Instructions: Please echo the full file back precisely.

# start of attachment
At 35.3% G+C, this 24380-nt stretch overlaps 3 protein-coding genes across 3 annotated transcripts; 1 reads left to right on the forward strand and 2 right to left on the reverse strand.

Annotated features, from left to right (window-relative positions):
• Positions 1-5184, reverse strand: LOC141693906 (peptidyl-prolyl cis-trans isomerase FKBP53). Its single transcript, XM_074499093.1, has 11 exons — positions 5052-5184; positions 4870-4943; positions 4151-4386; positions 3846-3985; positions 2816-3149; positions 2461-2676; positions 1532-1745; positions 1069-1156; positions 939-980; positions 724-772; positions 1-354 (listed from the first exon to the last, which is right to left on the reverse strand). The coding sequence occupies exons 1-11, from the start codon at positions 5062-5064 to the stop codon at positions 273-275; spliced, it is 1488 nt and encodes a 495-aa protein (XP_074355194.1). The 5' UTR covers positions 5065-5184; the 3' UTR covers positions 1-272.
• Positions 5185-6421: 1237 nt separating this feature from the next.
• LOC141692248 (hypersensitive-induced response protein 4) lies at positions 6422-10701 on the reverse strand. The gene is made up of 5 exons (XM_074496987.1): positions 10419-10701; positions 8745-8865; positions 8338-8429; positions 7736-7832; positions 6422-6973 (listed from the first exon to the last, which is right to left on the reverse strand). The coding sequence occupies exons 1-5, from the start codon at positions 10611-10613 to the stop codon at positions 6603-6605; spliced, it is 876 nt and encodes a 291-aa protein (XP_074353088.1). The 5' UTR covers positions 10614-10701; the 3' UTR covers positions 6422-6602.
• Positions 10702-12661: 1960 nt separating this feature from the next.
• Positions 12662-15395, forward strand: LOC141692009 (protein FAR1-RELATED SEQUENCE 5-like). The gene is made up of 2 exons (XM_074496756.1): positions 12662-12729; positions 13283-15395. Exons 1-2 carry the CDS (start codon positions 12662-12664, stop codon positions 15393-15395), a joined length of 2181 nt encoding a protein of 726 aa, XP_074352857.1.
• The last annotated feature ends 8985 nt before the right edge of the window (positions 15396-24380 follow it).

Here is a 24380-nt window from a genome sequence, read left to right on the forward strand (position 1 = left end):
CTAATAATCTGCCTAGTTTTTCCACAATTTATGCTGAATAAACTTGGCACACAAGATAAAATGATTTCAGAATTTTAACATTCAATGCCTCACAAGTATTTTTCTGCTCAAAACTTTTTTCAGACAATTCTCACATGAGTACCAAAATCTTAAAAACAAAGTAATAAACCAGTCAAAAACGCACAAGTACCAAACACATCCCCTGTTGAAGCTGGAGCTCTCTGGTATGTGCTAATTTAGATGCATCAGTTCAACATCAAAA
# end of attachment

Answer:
At 35.3% G+C, this 24380-nt stretch overlaps 3 protein-coding genes across 3 annotated transcripts; 1 reads left to right on the forward strand and 2 right to left on the reverse strand.

Annotated features, from left to right (window-relative positions):
• Positions 1-5184, reverse strand: LOC141693906 (peptidyl-prolyl cis-trans isomerase FKBP53). Its single transcript, XM_074499093.1, has 11 exons — positions 5052-5184; positions 4870-4943; positions 4151-4386; positions 3846-3985; positions 2816-3149; positions 2461-2676; positions 1532-1745; positions 1069-1156; positions 939-980; positions 724-772; positions 1-354 (listed from the first exon to the last, which is right to left on the reverse strand). The coding sequence occupies exons 1-11, from the start codon at positions 5062-5064 to the stop codon at positions 273-275; spliced, it is 1488 nt and encodes a 495-aa protein (XP_074355194.1). The 5' UTR covers positions 5065-5184; the 3' UTR covers positions 1-272.
• Positions 5185-6421: 1237 nt separating this feature from the next.
• LOC141692248 (hypersensitive-induced response protein 4) lies at positions 6422-10701 on the reverse strand. The gene is made up of 5 exons (XM_074496987.1): positions 10419-10701; positions 8745-8865; positions 8338-8429; positions 7736-7832; positions 6422-6973 (listed from the first exon to the last, which is right to left on the reverse strand). The coding sequence occupies exons 1-5, from the start codon at positions 10611-10613 to the stop codon at positions 6603-6605; spliced, it is 876 nt and encodes a 291-aa protein (XP_074353088.1). The 5' UTR covers positions 10614-10701; the 3' UTR covers positions 6422-6602.
• Positions 10702-12661: 1960 nt separating this feature from the next.
• Positions 12662-15395, forward strand: LOC141692009 (protein FAR1-RELATED SEQUENCE 5-like). The gene is made up of 2 exons (XM_074496756.1): positions 12662-12729; positions 13283-15395. Exons 1-2 carry the CDS (start codon positions 12662-12664, stop codon positions 15393-15395), a joined length of 2181 nt encoding a protein of 726 aa, XP_074352857.1.
• The last annotated feature ends 8985 nt before the right edge of the window (positions 15396-24380 follow it).

Here is a 24380-nt window from a genome sequence, read left to right on the forward strand (position 1 = left end):
CTAATAATCTGCCTAGTTTTTCCACAATTTATGCTGAATAAACTTGGCACACAAGATAAAATGATTTCAGAATTTTAACATTCAATGCCTCACAAGTATTTTTCTGCTCAAAACTTTTTTCAGACAATTCTCACATGAGTACCAAAATCTTAAAAACAAAGTAATAAACCAGTCAAAAACGCACAAGTACCAAACACATCCCCTGTTGAAGCTGGAGCTCTCTGGTATGTGCTAATTTAGATGCATCAGTTCAACATCAAAA